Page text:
Saturday, July 16, 2016

Cheap Thrills

The days are hot and the farm keeps on going. That's the story this July, or at least the part I am willing to share. Right now this farm's future is as up in the air as a deck of cards chucked into the wind. It's all luck and a hunch right now.

Right now the sheep are out in the back field enjoying their dinner of freshly-stormed-on pasture. The goats are nibbling hay in their pen, their evening milking well over and their udders empty. The chickens are roosting, new chicks are on order, and hopes at the farm are high. like I said, luck and hunches.

By the by, there are five new little piglets here! I picked them up a few days ago from West Wind Acres. They are a home brew of many different heritage breeds, and pretty young. They all fit comfortably in a large crate on the ride home, covered with a shade cloth in the back of the pickup. Now they are enjoying a diet of chow, goats milk, scraps, and bolted garden greens. While these guys are so little, they are in the pen in the barn, but soon they will be out in the woods in the usual pig digs. I'm not sure how many pigs this is for Cold Antler, but I am certainly getting a hang of the pork train. Proud to raise them, proud to provide them to folks I raise them for, and always happy to share the spoils of the work with friends.

Last night after a swim in the river, my friends Tyler and Tara and I enjoyed BLT wraps. Fresh chard and bacon from the farm made us all content as we tucked in for a movie. It was a perfect night, and before they headed back to Vermont on their motorcycle we hugged goodbye. I'm not a hugger, but those two and I share the kinship of being self-employed, woodland, 30-something, weirdos and I love them. We were floating down the Battenkill earlier that evening, had all spent the day earlier earning a living from our businesses and dreams, and were still young and foolish enough to keep it up. If you are the people you surround yourself with, I am going to be fine. I hope, at least.

But back to those pigs: I had never driven those roads before, and with two border collies sharing the cab with some great music it was a bonafide field trip. Gibson, Friday, and I all put on our aviators and cranked up the stereo and listened to a whole lotta jams as we drove around the hillsides southwest to Rockwood's place. I roll without a cell phone, and the only directions for the 46-mile trip were written by hand in a notebook from a conversation Josh and I had in Facebook. At one point the road I was on had a weird turn in the town of Stillwater, and I was lost. So I chatted up locals at the Stewart's and within ten minutes I had an iced coffee, two farmers, a biker chick, and a map all gathered around the hood of my truck, which I have been calling Taylor regularly (It's a 1989). Together, we all found the route to West Wind together. I loved that. People are great, and thanks to the kindness of strangers I found my way.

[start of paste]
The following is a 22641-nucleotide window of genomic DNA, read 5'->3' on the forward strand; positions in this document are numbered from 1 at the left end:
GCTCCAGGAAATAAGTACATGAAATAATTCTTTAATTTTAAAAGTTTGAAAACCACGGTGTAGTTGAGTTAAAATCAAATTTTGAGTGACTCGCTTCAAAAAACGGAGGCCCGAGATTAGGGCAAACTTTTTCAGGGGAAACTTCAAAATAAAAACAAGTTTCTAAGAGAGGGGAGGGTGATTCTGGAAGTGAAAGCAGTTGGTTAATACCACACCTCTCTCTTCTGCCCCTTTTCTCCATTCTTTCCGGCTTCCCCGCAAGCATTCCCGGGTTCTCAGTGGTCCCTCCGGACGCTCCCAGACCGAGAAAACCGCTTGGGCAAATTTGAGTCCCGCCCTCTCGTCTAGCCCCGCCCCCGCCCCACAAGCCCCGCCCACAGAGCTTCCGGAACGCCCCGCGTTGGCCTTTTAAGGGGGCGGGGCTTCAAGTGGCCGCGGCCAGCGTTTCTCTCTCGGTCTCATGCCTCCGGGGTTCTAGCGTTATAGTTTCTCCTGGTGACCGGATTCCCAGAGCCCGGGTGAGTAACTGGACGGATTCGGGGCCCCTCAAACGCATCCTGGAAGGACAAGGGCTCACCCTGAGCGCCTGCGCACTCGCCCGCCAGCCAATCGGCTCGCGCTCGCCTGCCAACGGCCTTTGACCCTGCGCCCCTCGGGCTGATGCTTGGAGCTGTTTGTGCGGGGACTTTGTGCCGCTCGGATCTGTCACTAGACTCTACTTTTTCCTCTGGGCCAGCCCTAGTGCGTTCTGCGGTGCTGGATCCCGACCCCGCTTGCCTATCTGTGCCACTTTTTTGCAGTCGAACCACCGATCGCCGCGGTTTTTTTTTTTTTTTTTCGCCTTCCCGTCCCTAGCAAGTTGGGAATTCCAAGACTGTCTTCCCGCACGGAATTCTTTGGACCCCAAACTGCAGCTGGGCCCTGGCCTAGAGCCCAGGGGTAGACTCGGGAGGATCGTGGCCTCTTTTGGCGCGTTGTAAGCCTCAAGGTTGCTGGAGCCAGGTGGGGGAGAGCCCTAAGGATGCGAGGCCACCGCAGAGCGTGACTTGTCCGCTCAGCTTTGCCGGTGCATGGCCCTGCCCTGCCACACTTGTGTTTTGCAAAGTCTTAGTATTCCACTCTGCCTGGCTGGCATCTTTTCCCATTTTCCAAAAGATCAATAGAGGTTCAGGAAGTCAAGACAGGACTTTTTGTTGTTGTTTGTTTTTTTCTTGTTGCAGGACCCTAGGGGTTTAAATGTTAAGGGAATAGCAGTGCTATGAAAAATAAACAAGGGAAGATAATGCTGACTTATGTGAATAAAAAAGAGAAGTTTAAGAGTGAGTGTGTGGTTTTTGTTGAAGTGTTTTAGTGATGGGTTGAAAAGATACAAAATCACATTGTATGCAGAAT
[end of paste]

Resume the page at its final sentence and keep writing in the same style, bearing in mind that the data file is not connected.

I swear music, running, this farm, good people, and those dogs are the reasons I wake up with sharp teeth and a wry smile. And that's the attitude you need to have to keep a crazy dream like this going strong. You need to outwit the odds. You need to keep inspired to create the life worth writing about. You need to care more about the whole than any single piece. You need force, hope, friends, collies, biker chicks, and bacon wraps.

Wish me luck, guys. This month I'm all in.

Thursday, July 7, 2016

More Mail!

Last week that application came in the mail from a Troll. Today, after my morning run, I opened the mailbox and found a pile of letters from people just reaching out with encouragement and kindness. One was gorgeously hand written in fountain pen. The other was a short note with a beautiful crystal. The other was a simple note, mailed to just let me know we need more Jenna's in the world. I can not tell you how uplifting that delivery was! And how it made my day to see such things. Thank you!

Tuesday, July 5, 2016

Album of My Summer

This is the album of my summer, Strange Trails, and I wish I could write the words to explain how important it is. This is what I have listened to while running over a hundred and fifty miles. This is what I am hauling water buckets, bales, and driving to. This is the album I have written my best words to and fascinated about things I would never dare write about. It is a crime I don't own it on vinyl, but recreational spending is on hold. The whole album is available to listen to above, and song by song on Youtube. If you love rock, Elvis, over thinking, indie rock, and force and hope - listen to it. It is meant to be listened to as one thing. Every song blends perfectly into the next. It is exhilarating in it's composition. It is fun, sexy, dark, hopeful, and when you are done listening you feel stronger.

Guys, if you stopped caring about new music because of children, work, life - start again. Listen to this. Get it on iTunes or on CD for your car. Listen to it and soak. You can work out, eat well, dream, meditate, and do anything else to improve but nothing is as influential and invigorating as good music you never heard before.